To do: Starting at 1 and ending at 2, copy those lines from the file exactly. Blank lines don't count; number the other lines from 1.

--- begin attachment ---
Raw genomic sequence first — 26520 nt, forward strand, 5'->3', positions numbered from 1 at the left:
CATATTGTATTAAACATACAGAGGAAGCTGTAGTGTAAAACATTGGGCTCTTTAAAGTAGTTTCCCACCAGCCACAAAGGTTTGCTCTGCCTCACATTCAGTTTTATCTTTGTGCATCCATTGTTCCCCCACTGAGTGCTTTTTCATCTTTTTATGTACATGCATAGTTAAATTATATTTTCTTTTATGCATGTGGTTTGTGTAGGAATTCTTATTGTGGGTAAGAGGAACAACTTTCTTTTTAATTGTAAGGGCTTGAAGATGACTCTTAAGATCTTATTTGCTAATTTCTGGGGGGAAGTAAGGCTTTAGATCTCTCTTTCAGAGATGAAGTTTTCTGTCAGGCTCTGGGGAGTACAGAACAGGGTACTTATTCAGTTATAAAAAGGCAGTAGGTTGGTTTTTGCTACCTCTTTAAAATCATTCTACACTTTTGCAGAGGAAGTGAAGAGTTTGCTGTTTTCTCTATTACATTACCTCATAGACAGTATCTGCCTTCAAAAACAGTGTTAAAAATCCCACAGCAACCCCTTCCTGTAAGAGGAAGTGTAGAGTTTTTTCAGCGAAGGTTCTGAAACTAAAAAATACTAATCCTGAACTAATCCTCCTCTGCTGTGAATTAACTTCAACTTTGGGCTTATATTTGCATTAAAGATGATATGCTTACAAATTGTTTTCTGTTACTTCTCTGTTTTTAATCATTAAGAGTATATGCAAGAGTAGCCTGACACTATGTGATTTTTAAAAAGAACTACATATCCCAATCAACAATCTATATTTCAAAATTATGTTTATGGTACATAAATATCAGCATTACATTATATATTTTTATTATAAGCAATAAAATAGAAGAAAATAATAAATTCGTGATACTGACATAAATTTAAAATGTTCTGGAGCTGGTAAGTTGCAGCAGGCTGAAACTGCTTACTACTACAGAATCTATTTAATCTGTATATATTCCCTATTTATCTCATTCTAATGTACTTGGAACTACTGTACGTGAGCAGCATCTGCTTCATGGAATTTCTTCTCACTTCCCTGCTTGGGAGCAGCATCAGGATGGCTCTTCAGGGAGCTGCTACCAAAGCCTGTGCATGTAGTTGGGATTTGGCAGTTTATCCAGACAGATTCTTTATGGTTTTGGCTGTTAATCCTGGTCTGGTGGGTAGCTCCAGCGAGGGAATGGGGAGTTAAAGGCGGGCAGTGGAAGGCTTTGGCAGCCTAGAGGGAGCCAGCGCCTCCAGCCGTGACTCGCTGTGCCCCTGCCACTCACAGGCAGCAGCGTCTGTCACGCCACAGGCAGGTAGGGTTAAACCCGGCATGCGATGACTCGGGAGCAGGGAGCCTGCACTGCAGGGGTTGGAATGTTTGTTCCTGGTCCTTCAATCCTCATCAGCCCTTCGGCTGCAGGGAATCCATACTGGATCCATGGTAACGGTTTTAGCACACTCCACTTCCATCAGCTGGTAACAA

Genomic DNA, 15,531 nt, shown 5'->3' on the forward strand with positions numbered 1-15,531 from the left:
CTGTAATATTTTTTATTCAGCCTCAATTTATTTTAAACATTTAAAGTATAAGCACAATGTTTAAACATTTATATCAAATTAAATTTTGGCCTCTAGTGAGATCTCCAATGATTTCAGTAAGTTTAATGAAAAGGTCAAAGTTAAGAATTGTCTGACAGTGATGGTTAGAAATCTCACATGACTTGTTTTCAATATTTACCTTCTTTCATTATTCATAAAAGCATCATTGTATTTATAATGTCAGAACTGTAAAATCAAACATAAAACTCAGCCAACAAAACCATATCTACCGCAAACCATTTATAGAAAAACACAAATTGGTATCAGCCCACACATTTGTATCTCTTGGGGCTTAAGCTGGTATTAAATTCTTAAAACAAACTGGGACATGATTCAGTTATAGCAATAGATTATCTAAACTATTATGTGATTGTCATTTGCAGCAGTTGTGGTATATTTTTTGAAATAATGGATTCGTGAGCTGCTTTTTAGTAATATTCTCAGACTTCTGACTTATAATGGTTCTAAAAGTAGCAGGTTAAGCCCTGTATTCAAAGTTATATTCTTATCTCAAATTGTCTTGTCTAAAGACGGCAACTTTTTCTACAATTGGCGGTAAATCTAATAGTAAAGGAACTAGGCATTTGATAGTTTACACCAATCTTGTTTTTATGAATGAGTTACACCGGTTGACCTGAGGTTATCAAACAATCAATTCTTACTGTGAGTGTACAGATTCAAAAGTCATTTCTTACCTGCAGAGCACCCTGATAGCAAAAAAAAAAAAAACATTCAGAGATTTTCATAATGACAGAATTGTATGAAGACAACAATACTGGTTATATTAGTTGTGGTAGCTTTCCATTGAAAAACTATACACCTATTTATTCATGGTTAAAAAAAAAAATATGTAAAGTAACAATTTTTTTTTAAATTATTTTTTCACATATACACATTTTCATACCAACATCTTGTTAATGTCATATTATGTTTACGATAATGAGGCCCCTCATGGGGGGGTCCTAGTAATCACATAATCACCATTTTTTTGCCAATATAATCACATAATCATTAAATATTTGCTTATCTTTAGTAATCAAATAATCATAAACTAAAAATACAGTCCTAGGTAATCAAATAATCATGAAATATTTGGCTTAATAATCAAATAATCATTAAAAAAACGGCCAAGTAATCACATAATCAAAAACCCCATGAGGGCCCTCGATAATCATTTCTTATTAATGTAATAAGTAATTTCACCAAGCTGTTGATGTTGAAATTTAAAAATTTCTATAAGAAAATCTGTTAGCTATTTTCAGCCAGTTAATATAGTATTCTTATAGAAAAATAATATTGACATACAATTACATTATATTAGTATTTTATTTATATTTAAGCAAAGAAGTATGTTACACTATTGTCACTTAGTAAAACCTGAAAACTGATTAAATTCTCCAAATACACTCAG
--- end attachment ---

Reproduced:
Raw genomic sequence first — 26520 nt, forward strand, 5'->3', positions numbered from 1 at the left:
CATATTGTATTAAACATACAGAGGAAGCTGTAGTGTAAAACATTGGGCTCTTTAAAGTAGTTTCCCACCAGCCACAAAGGTTTGCTCTGCCTCACATTCAGTTTTATCTTTGTGCATCCATTGTTCCCCCACTGAGTGCTTTTTCATCTTTTTATGTACATGCATAGTTAAATTATATTTTCTTTTATGCATGTGGTTTGTGTAGGAATTCTTATTGTGGGTAAGAGGAACAACTTTCTTTTTAATTGTAAGGGCTTGAAGATGACTCTTAAGATCTTATTTGCTAATTTCTGGGGGGAAGTAAGGCTTTAGATCTCTCTTTCAGAGATGAAGTTTTCTGTCAGGCTCTGGGGAGTACAGAACAGGGTACTTATTCAGTTATAAAAAGGCAGTAGGTTGGTTTTTGCTACCTCTTTAAAATCATTCTACACTTTTGCAGAGGAAGTGAAGAGTTTGCTGTTTTCTCTATTACATTACCTCATAGACAGTATCTGCCTTCAAAAACAGTGTTAAAAATCCCACAGCAACCCCTTCCTGTAAGAGGAAGTGTAGAGTTTTTTCAGCGAAGGTTCTGAAACTAAAAAATACTAATCCTGAACTAATCCTCCTCTGCTGTGAATTAACTTCAACTTTGGGCTTATATTTGCATTAAAGATGATATGCTTACAAATTGTTTTCTGTTACTTCTCTGTTTTTAATCATTAAGAGTATATGCAAGAGTAGCCTGACACTATGTGATTTTTAAAAAGAACTACATATCCCAATCAACAATCTATATTTCAAAATTATGTTTATGGTACATAAATATCAGCATTACATTATATATTTTTATTATAAGCAATAAAATAGAAGAAAATAATAAATTCGTGATACTGACATAAATTTAAAATGTTCTGGAGCTGGTAAGTTGCAGCAGGCTGAAACTGCTTACTACTACAGAATCTATTTAATCTGTATATATTCCCTATTTATCTCATTCTAATGTACTTGGAACTACTGTACGTGAGCAGCATCTGCTTCATGGAATTTCTTCTCACTTCCCTGCTTGGGAGCAGCATCAGGATGGCTCTTCAGGGAGCTGCTACCAAAGCCTGTGCATGTAGTTGGGATTTGGCAGTTTATCCAGACAGATTCTTTATGGTTTTGGCTGTTAATCCTGGTCTGGTGGGTAGCTCCAGCGAGGGAATGGGGAGTTAAAGGCGGGCAGTGGAAGGCTTTGGCAGCCTAGAGGGAGCCAGCGCCTCCAGCCGTGACTCGCTGTGCCCCTGCCACTCACAGGCAGCAGCGTCTGTCACGCCACAGGCAGGTAGGGTTAAACCCGGCATGCGATGACTCGGGAGCAGGGAGCCTGCACTGCAGGGGTTGGAATGTTTGTTCCTGGTCCTTCAATCCTCATCAGCCCTTCGGCTGCAGGGAATCCATACTGGATCCATGGTAACGGTTTTAGCACACTCCACTTCCATCAGCTGGTAACAA